Emotions do not improve business communication

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In my time in the debt collection and dispute mediation industry I have had many instances where we step into a dispute that has been literally raging for 12 months with personal insults and at times threats or even instances of violence only for us to step into the fray and have the whole dispute resolved and paid within hours. The client asks us in amazement: “ How the heck did you get that so and so to back down and pay?”

There is no magic trick or special talent, it is simply that we are trained to de-escalate the situation by removing the emotion – and therefore the emotional response.

Once the emotion is removed you are left with facts. And as well-known American political commentator Ben Shapiro says: “Facts don’t care about your feelings.”

An analogy of this, is water spilling on someone. If Mr X is walking down the street after having a few of his favourite beverages at the local tavern and a big fat raindrop falls on his shoulder he will most likely brush off the water and get on with his travels.

Let’s now put Mr X back in the tavern putting his best efforts into impressing Miss R with witty repartee and smooth dance moves.

During a particularly impressive move, Mr G bumps into Mr X and spills a small amount of water on him. This time Mr X reacts with anger and pushes Mr G, starting a bar brawl resulting in injuries and a few arrests.

You see the problem in the outlandish scenario above is not the water spilling – it is the perceived disrespect bestowed and the perceived embarrassment suffered. The same factors apply to many other personal and business disputes.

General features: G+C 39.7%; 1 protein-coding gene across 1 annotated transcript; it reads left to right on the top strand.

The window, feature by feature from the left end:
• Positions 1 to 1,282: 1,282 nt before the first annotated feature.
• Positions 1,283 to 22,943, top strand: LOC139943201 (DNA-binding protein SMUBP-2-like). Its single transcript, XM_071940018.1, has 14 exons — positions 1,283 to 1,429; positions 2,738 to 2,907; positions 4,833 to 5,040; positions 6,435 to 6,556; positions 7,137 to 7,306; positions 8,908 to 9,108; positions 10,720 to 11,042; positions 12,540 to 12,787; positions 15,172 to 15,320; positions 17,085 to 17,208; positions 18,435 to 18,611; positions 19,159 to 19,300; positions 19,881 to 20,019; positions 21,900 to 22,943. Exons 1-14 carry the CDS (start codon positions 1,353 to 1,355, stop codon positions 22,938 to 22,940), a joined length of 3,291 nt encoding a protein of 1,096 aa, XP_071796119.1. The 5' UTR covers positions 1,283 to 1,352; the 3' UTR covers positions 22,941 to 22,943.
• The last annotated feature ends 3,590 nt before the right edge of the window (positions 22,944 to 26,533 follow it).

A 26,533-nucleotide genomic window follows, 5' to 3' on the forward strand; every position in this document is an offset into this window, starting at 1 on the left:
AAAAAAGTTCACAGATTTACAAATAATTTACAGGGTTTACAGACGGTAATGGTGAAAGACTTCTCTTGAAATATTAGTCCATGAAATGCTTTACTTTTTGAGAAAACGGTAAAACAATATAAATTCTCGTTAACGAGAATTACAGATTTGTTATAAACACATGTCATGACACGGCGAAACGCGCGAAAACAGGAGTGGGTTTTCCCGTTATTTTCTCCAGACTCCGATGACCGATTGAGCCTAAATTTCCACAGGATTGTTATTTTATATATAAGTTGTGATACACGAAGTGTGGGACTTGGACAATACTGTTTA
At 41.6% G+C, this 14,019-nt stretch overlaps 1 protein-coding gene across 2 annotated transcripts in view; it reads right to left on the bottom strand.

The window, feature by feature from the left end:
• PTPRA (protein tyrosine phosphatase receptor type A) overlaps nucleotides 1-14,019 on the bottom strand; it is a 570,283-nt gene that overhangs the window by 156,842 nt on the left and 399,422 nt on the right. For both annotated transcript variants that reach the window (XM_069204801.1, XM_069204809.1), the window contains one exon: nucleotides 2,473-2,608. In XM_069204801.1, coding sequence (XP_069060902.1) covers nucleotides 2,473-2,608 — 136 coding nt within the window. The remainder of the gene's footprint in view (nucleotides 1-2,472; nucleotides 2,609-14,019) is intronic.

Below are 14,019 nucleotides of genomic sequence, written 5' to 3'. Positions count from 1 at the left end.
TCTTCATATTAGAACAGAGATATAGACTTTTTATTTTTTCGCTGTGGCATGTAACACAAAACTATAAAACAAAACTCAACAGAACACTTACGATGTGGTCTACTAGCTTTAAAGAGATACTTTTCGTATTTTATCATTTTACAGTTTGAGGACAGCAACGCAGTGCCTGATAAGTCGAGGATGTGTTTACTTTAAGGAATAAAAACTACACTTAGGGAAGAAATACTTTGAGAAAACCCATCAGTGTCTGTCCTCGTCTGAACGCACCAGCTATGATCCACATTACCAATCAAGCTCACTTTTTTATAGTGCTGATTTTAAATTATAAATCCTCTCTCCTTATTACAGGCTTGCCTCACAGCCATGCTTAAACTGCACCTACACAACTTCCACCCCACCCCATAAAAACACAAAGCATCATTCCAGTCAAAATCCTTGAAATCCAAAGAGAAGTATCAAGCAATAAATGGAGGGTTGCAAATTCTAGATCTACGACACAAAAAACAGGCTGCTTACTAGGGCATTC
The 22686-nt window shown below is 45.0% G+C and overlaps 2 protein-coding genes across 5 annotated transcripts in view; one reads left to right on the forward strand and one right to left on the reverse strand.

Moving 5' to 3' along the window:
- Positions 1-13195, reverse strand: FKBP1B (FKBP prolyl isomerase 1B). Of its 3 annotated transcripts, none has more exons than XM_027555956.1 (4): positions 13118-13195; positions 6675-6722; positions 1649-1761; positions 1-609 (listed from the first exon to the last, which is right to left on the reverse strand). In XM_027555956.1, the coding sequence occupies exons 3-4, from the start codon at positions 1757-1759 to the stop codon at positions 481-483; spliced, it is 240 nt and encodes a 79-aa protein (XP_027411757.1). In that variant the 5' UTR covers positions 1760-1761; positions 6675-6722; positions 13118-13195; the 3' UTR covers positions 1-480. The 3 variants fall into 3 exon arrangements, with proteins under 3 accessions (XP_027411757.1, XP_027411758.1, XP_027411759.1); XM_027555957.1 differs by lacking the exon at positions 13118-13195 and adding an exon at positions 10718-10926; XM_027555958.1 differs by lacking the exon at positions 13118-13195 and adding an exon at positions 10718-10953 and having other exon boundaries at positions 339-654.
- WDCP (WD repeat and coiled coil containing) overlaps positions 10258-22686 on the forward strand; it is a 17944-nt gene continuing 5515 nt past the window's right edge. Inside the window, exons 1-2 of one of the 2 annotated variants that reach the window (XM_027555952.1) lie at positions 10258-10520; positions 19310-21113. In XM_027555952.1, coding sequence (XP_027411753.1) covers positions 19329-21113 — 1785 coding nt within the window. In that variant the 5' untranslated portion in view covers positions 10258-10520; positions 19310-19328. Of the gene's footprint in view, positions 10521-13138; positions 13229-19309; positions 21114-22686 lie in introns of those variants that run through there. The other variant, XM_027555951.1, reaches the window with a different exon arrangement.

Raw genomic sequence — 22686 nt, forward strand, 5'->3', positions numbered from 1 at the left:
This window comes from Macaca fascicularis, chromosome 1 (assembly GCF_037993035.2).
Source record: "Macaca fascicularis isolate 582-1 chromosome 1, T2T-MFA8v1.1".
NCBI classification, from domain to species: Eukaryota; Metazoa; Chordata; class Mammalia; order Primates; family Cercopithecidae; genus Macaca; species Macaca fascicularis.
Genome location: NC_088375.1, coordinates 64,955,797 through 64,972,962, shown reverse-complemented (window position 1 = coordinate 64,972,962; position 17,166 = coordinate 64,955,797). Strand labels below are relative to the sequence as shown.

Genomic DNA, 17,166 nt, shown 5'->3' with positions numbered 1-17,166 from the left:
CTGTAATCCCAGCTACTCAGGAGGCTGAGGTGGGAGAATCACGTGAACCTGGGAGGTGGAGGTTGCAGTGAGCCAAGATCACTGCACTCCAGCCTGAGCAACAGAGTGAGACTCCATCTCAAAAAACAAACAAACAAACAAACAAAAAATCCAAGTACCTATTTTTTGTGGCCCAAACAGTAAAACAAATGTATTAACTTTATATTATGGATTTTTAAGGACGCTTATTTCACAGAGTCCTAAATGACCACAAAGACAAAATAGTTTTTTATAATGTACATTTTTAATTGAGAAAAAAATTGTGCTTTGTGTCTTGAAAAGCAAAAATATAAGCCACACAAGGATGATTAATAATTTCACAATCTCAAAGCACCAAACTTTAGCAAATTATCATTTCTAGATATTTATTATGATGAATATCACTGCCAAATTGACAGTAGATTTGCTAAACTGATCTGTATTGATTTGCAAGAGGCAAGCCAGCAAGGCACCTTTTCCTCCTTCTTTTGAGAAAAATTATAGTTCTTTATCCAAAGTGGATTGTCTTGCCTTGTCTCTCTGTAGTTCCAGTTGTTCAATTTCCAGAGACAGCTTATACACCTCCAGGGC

Once we get a chance to sit down with both parties in a dispute, we often find that the source of the aggression and anger comes from both parties’ inability to see past what they believe is happening and discuss what has actually gone on that led to the disputes.

“I didn’t understand that the extra work I asked for would cost that much” – turns into “you are a ripoff artist that tried to con me.”

And “I really didn’t budget for the extras that I needed as I didn’t even think that I would need them” turns into “this bottom-feeding customer is trying to ruin my business that I have spent 20 years building.”

If the conversation was begun calmly, with both sides acknowledging a mistake had been made, and a plan was made to rectify the problem  as soon as it was noticed, then the emotions around the fear, embarrassment and frustration would not even occur. And before you knew it, the whole situation would be resolved.

As humans, we can be a reactive and emotional bunch, but there are a few things that you can do to avoid the emotional escalation of disputes.

Focus on the facts not on feelings or opinions in any communication.

Use the three-draft method: in the first draft, write using the most extreme emotions, strong language, insults etc you can come up with. Download every raw emotion into words, then once you have finished, press DELETE. In your second draft, write a still emotional, but more fact-based and polite message and again, once finished push DELETE.

In the third version, write only about facts and suggestions of what could be done to rectify the situation. Only then do you press SEND. Using this method you can get out all of the frustration off your chest and still keep your composure and professionalism.

And if you feel that the positions held by both parties are too far away to come together or if de-escalation does not seem possible – especially if the dispute involves large amounts or key relationships – then use a third-party mediator.

Just a thought.

As always, this is not meant to be prescriptive or legal advice.

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Nick Kerr
Nick Kerr
Nick Kerr is the director of IPI Group Limited. He can be reached on 021 876 527 and nick@nzipi.com.

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